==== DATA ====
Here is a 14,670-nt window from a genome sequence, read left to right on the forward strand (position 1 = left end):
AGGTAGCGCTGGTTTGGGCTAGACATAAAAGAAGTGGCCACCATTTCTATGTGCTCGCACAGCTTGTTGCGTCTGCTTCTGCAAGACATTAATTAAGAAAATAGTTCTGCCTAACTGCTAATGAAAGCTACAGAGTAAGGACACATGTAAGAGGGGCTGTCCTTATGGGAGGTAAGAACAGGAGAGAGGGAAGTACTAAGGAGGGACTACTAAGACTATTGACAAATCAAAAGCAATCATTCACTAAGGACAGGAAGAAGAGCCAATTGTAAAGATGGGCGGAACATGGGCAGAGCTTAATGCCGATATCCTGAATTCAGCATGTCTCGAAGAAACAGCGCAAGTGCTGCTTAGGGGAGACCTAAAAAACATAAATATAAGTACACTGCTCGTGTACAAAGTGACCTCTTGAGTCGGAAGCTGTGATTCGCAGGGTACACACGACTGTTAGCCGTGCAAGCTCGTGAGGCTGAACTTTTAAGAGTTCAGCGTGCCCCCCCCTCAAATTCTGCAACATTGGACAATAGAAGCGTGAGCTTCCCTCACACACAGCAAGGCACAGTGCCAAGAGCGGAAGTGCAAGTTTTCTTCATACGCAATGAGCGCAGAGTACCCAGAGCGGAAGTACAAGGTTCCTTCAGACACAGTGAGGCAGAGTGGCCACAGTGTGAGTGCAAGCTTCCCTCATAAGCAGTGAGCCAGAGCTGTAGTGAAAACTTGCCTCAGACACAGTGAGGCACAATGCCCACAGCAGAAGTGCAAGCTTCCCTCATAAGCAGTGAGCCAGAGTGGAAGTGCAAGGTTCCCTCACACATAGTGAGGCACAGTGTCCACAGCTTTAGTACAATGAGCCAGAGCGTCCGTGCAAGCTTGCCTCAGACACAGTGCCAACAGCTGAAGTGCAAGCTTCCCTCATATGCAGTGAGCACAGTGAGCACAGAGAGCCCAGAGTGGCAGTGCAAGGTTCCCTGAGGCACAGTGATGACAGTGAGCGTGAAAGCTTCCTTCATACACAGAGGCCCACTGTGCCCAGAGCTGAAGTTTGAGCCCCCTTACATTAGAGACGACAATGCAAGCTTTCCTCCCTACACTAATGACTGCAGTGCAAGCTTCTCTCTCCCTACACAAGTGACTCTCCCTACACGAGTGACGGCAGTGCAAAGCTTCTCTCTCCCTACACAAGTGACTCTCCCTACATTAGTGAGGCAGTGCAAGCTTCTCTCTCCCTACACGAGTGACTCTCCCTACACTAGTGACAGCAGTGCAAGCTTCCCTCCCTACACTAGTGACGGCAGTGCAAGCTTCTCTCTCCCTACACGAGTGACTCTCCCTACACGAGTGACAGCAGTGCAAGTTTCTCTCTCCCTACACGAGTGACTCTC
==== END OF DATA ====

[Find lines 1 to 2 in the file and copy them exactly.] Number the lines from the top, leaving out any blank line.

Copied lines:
Here is a 14,670-nt window from a genome sequence, read left to right on the forward strand (position 1 = left end):
AGGTAGCGCTGGTTTGGGCTAGACATAAAAGAAGTGGCCACCATTTCTATGTGCTCGCACAGCTTGTTGCGTCTGCTTCTGCAAGACATTAATTAAGAAAATAGTTCTGCCTAACTGCTAATGAAAGCTACAGAGTAAGGACACATGTAAGAGGGGCTGTCCTTATGGGAGGTAAGAACAGGAGAGAGGGAAGTACTAAGGAGGGACTACTAAGACTATTGACAAATCAAAAGCAATCATTCACTAAGGACAGGAAGAAGAGCCAATTGTAAAGATGGGCGGAACATGGGCAGAGCTTAATGCCGATATCCTGAATTCAGCATGTCTCGAAGAAACAGCGCAAGTGCTGCTTAGGGGAGACCTAAAAAACATAAATATAAGTACACTGCTCGTGTACAAAGTGACCTCTTGAGTCGGAAGCTGTGATTCGCAGGGTACACACGACTGTTAGCCGTGCAAGCTCGTGAGGCTGAACTTTTAAGAGTTCAGCGTGCCCCCCCCTCAAATTCTGCAACATTGGACAATAGAAGCGTGAGCTTCCCTCACACACAGCAAGGCACAGTGCCAAGAGCGGAAGTGCAAGTTTTCTTCATACGCAATGAGCGCAGAGTACCCAGAGCGGAAGTACAAGGTTCCTTCAGACACAGTGAGGCAGAGTGGCCACAGTGTGAGTGCAAGCTTCCCTCATAAGCAGTGAGCCAGAGCTGTAGTGAAAACTTGCCTCAGACACAGTGAGGCACAATGCCCACAGCAGAAGTGCAAGCTTCCCTCATAAGCAGTGAGCCAGAGTGGAAGTGCAAGGTTCCCTCACACATAGTGAGGCACAGTGTCCACAGCTTTAGTACAATGAGCCAGAGCGTCCGTGCAAGCTTGCCTCAGACACAGTGCCAACAGCTGAAGTGCAAGCTTCCCTCATATGCAGTGAGCACAGTGAGCACAGAGAGCCCAGAGTGGCAGTGCAAGGTTCCCTGAGGCACAGTGATGACAGTGAGCGTGAAAGCTTCCTTCATACACAGAGGCCCACTGTGCCCAGAGCTGAAGTTTGAGCCCCCTTACATTAGAGACGACAATGCAAGCTTTCCTCCCTACACTAATGACTGCAGTGCAAGCTTCTCTCTCCCTACACAAGTGACTCTCCCTACACGAGTGACGGCAGTGCAAAGCTTCTCTCTCCCTACACAAGTGACTCTCCCTACATTAGTGAGGCAGTGCAAGCTTCTCTCTCCCTACACGAGTGACTCTCCCTACACTAGTGACAGCAGTGCAAGCTTCCCTCCCTACACTAGTGACGGCAGTGCAAGCTTCTCTCTCCCTACACGAGTGACTCTCCCTACACGAGTGACAGCAGTGCAAGTTTCTCTCTCCCTACACGAGTGACTCTC